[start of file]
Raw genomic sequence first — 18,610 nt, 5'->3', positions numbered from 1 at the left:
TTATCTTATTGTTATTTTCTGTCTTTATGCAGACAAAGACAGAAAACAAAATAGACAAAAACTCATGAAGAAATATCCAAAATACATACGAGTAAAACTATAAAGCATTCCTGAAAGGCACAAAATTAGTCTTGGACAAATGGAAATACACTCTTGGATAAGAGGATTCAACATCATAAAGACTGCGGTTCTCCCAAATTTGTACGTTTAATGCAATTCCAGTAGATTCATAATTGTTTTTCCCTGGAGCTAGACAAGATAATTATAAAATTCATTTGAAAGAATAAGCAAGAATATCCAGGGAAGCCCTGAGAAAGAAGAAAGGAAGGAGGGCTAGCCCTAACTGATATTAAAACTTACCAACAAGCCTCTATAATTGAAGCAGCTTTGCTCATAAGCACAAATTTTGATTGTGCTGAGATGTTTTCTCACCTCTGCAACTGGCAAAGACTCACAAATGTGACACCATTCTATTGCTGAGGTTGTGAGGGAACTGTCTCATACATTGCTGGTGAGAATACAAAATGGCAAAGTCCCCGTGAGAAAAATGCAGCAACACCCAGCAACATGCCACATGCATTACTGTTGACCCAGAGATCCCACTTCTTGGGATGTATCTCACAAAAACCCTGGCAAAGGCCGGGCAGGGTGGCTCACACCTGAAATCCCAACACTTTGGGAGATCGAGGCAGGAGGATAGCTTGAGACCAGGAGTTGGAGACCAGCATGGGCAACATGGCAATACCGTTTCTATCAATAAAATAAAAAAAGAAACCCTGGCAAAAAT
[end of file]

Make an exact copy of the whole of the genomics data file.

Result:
Raw genomic sequence first — 18,610 nt, 5'->3', positions numbered from 1 at the left:
TTATCTTATTGTTATTTTCTGTCTTTATGCAGACAAAGACAGAAAACAAAATAGACAAAAACTCATGAAGAAATATCCAAAATACATACGAGTAAAACTATAAAGCATTCCTGAAAGGCACAAAATTAGTCTTGGACAAATGGAAATACACTCTTGGATAAGAGGATTCAACATCATAAAGACTGCGGTTCTCCCAAATTTGTACGTTTAATGCAATTCCAGTAGATTCATAATTGTTTTTCCCTGGAGCTAGACAAGATAATTATAAAATTCATTTGAAAGAATAAGCAAGAATATCCAGGGAAGCCCTGAGAAAGAAGAAAGGAAGGAGGGCTAGCCCTAACTGATATTAAAACTTACCAACAAGCCTCTATAATTGAAGCAGCTTTGCTCATAAGCACAAATTTTGATTGTGCTGAGATGTTTTCTCACCTCTGCAACTGGCAAAGACTCACAAATGTGACACCATTCTATTGCTGAGGTTGTGAGGGAACTGTCTCATACATTGCTGGTGAGAATACAAAATGGCAAAGTCCCCGTGAGAAAAATGCAGCAACACCCAGCAACATGCCACATGCATTACTGTTGACCCAGAGATCCCACTTCTTGGGATGTATCTCACAAAAACCCTGGCAAAGGCCGGGCAGGGTGGCTCACACCTGAAATCCCAACACTTTGGGAGATCGAGGCAGGAGGATAGCTTGAGACCAGGAGTTGGAGACCAGCATGGGCAACATGGCAATACCGTTTCTATCAATAAAATAAAAAAAGAAACCCTGGCAAAAAT